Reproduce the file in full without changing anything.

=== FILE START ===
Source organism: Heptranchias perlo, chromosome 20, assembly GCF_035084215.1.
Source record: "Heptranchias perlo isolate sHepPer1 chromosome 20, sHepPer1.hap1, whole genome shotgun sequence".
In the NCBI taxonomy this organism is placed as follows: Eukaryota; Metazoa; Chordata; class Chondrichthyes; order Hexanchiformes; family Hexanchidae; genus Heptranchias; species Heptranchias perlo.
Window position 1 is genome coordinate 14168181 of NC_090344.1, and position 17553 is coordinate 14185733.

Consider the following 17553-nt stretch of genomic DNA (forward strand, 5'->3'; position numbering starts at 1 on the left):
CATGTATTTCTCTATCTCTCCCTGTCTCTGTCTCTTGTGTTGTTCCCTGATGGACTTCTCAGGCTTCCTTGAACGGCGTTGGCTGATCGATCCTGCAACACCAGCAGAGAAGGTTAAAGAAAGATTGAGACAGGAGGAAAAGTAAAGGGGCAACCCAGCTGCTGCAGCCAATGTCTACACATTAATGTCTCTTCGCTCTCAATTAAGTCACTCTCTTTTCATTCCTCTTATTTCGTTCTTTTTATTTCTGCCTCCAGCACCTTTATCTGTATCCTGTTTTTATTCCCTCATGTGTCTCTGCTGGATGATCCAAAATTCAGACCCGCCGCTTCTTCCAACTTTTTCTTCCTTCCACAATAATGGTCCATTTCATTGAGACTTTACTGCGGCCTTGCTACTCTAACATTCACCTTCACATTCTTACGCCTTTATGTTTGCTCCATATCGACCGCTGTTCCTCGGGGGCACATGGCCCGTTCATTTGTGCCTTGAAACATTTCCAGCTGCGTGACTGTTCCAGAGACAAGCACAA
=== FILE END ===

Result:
Source organism: Heptranchias perlo, chromosome 20, assembly GCF_035084215.1.
Source record: "Heptranchias perlo isolate sHepPer1 chromosome 20, sHepPer1.hap1, whole genome shotgun sequence".
In the NCBI taxonomy this organism is placed as follows: Eukaryota; Metazoa; Chordata; class Chondrichthyes; order Hexanchiformes; family Hexanchidae; genus Heptranchias; species Heptranchias perlo.
Window position 1 is genome coordinate 14168181 of NC_090344.1, and position 17553 is coordinate 14185733.

Consider the following 17553-nt stretch of genomic DNA (forward strand, 5'->3'; position numbering starts at 1 on the left):
CATGTATTTCTCTATCTCTCCCTGTCTCTGTCTCTTGTGTTGTTCCCTGATGGACTTCTCAGGCTTCCTTGAACGGCGTTGGCTGATCGATCCTGCAACACCAGCAGAGAAGGTTAAAGAAAGATTGAGACAGGAGGAAAAGTAAAGGGGCAACCCAGCTGCTGCAGCCAATGTCTACACATTAATGTCTCTTCGCTCTCAATTAAGTCACTCTCTTTTCATTCCTCTTATTTCGTTCTTTTTATTTCTGCCTCCAGCACCTTTATCTGTATCCTGTTTTTATTCCCTCATGTGTCTCTGCTGGATGATCCAAAATTCAGACCCGCCGCTTCTTCCAACTTTTTCTTCCTTCCACAATAATGGTCCATTTCATTGAGACTTTACTGCGGCCTTGCTACTCTAACATTCACCTTCACATTCTTACGCCTTTATGTTTGCTCCATATCGACCGCTGTTCCTCGGGGGCACATGGCCCGTTCATTTGTGCCTTGAAACATTTCCAGCTGCGTGACTGTTCCAGAGACAAGCACAA